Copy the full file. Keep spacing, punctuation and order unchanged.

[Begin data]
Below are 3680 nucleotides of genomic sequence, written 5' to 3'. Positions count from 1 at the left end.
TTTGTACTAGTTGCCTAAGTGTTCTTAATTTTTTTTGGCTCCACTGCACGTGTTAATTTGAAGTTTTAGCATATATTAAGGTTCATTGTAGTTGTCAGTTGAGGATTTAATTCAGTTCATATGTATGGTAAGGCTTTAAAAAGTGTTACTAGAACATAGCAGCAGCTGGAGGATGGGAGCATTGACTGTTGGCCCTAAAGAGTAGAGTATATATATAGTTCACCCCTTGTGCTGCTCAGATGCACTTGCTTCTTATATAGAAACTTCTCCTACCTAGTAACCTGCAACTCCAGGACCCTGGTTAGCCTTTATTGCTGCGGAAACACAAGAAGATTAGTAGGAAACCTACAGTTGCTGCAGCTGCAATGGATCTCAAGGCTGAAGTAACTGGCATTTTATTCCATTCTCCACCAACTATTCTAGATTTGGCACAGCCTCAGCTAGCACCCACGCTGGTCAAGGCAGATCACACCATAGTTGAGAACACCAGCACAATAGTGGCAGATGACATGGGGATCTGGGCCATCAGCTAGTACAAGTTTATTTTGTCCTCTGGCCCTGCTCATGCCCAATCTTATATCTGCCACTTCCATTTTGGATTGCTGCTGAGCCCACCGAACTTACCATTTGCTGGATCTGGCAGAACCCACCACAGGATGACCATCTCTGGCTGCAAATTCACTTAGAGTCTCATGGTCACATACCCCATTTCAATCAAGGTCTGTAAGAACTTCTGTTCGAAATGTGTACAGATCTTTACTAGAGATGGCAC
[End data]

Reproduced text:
Below are 3680 nucleotides of genomic sequence, written 5' to 3'. Positions count from 1 at the left end.
TTTGTACTAGTTGCCTAAGTGTTCTTAATTTTTTTTGGCTCCACTGCACGTGTTAATTTGAAGTTTTAGCATATATTAAGGTTCATTGTAGTTGTCAGTTGAGGATTTAATTCAGTTCATATGTATGGTAAGGCTTTAAAAAGTGTTACTAGAACATAGCAGCAGCTGGAGGATGGGAGCATTGACTGTTGGCCCTAAAGAGTAGAGTATATATATAGTTCACCCCTTGTGCTGCTCAGATGCACTTGCTTCTTATATAGAAACTTCTCCTACCTAGTAACCTGCAACTCCAGGACCCTGGTTAGCCTTTATTGCTGCGGAAACACAAGAAGATTAGTAGGAAACCTACAGTTGCTGCAGCTGCAATGGATCTCAAGGCTGAAGTAACTGGCATTTTATTCCATTCTCCACCAACTATTCTAGATTTGGCACAGCCTCAGCTAGCACCCACGCTGGTCAAGGCAGATCACACCATAGTTGAGAACACCAGCACAATAGTGGCAGATGACATGGGGATCTGGGCCATCAGCTAGTACAAGTTTATTTTGTCCTCTGGCCCTGCTCATGCCCAATCTTATATCTGCCACTTCCATTTTGGATTGCTGCTGAGCCCACCGAACTTACCATTTGCTGGATCTGGCAGAACCCACCACAGGATGACCATCTCTGGCTGCAAATTCACTTAGAGTCTCATGGTCACATACCCCATTTCAATCAAGGTCTGTAAGAACTTCTGTTCGAAATGTGTACAGATCTTTACTAGAGATGGCAC